1 cup butter
½ cup vegetable oil
2 cups granulated sugar
5 large eggs
1 teaspoon salt
2 tablespoons grated lemon rind
1 teaspoon lemon extract
1 teaspoon vanilla extract
½ teaspoon almond extract
1 cup 7Up
3 cups all-purpose flour
Heat oven to 350. Cream together butter, oil and sugar at medium speed. Add eggs one at a time, then blend in the lemon rind, lemon, vanilla and almond extracts.
Add half the 7Up, blending until combined, then half the flour; repeat with the remaining 7Up, then the remaining flour until evenly blended.
Grease a 10-inch Bundt pan, add cake batter. Bake 1 hour 15 minutes. Let cool in pan 10 minutes, then invert onto serving platter.
As a general rule, organisms don't line up to be consumed. They defend themselves. While most animals can choose their environments, seek shelter in a storm, search for food and a mate, or migrate with the changing seasons, plants must be able to withstand and adapt to, encroaching neighbors and invading pests, without being able to move to a better environment.
In the Amazon there lives a Cecropia tree that has developed a symbiotic relationship with ants to defend them from pests, grazers, even vines. The ants will viciously defend the trees against everything that comes near them, including animals, plants and fungi. They have even been known to snip off the foliage of any other plants that get too close to the tree.
Cecropias are lazy. Why should they manufacture complex, expensive poisons to repel or kill browsing insects, when they can use the services of stinging ants to do the job? In return the tree provides the ants with shelter in their hollow stems and cheap but satisfying sugars and oils. This all makes perfect economy for the Cecropias. By investing little in defense, woodiness and strength, they can grow at a phenomenal rate. This is a carpetbagger tree that exploits the momentary light by not making a long term commitment.
It looks like an equitable relationship until you realize that the tree laces its food with an enzyme that stops the ants from digesting other sources of sugar. The ants are indentured servants! In experiments where researchers removed the ant colonies, the trees have died.
This type of partnership is symbiosis from the Greek word for 'together' and 'living'. Both partners have benefits and opportunities. But it can also be a trap, where the partners become increasingly vulnerable in their dependency; an evolutionary rabbit hole. Once both partners tumble down the rabbit hole, it can be hard for them to escape. And at the bottom there is no wonderland, only extinction.
The fast growing stems are hollow, providing a spacious, temperature-controlled refuge for Azteca colonies to nest within the tree.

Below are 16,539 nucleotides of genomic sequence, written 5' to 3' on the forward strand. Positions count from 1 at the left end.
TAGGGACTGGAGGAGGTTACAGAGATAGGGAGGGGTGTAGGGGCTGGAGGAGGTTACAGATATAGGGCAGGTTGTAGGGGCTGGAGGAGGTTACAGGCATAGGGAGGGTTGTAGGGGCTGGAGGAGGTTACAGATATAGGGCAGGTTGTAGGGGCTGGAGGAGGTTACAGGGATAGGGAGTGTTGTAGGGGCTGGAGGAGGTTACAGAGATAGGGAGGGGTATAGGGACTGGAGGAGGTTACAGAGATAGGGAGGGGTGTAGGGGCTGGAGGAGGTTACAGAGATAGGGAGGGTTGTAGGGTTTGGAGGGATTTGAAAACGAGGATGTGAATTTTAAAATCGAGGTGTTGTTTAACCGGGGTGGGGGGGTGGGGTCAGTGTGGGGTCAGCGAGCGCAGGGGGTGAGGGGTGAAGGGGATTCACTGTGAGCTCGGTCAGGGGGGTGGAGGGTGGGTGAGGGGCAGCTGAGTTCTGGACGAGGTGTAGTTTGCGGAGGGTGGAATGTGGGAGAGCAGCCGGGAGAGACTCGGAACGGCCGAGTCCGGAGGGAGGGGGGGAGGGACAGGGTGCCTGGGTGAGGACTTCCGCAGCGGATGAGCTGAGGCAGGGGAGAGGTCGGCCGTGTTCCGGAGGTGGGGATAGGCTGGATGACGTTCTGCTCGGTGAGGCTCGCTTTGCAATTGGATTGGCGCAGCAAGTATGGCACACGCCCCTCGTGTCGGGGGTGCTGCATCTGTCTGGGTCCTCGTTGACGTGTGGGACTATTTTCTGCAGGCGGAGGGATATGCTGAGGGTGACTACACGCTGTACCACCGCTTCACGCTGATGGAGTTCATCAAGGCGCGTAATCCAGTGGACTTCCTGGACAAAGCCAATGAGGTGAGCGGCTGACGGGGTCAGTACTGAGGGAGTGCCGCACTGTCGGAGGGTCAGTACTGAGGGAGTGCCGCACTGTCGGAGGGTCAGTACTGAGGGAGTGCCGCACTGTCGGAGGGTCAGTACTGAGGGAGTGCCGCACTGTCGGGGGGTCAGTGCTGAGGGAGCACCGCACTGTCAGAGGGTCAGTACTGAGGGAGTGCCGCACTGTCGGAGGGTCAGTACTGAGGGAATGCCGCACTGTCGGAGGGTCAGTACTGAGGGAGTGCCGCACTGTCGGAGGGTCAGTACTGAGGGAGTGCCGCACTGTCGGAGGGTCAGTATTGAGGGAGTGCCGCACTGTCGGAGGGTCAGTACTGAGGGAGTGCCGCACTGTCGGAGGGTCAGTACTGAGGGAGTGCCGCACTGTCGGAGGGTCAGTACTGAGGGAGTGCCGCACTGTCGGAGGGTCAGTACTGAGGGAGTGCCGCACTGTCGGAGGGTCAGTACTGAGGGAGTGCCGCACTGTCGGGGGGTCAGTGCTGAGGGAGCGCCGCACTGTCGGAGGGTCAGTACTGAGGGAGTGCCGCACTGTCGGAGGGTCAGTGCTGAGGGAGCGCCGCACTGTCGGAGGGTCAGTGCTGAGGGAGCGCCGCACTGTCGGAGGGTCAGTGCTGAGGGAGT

unrivaled success is due to a number of specialized adaptations - most notably its intimate symbiosis with Azteca ants.
For thousands of years, executioners and assassins have turned to the Plant Kingdom in search of ways to do in their victims. One of the most potent plant poisons of all comes from the seeds of the castor bean plant (Ricinus communis), a shrubby African perennial.
It's something the Castrol Oil Corporation inadvertently hit on the head with their motto: "It's More Than Just Oil." Castrol got its start, and its name, by formulating engine oils from the seeds of the castor bean plant. Castor beans store most of their energy as a thick oil that boasts a rare ability to maintain viscosity at extreme temperatures. But the beans contain something more; a peculiar storage protein called ricin.
Ricin's structure is unusual only when it is inside an animal (or human). There it has the ability to penetrate and destroy living cells. Dispersed through the bloodstream, ricin sets off a wave of cell death so unstoppable that even scientific journals describe it with something like awe: "one of the most lethal substances known," or simply "exquisitely toxic." Just four seeds can lead to an excruciating death from vomiting, diarrhea and in only a few days, multiple organ failure.
In a famous case, the Bulgarian playwright Georgi Markov, who had defected to the West in 1968, was assassinated in Waterloo, London, by a member of the Bulgarian secret police who used a modified umbrella to fire a tiny pellet laced with ricin into his leg.
Castor beans are legal and readily available. I commonly see castor bean in people's gardens as an ornamental, and it's become a roadside weed throughout the tropics. Deliberate poisoning might be rare in the modern age, but the potential is all around us.
The spiny, protective capsules bursts upon drying, hurling individual beans as far as thirty-five feet from the mother plant.
Leaves of the castor bean plant
For more information on the poisonous castor bean plant and what to do in an emergency if ricin is ingested.
Thanks for reading.
President & Founder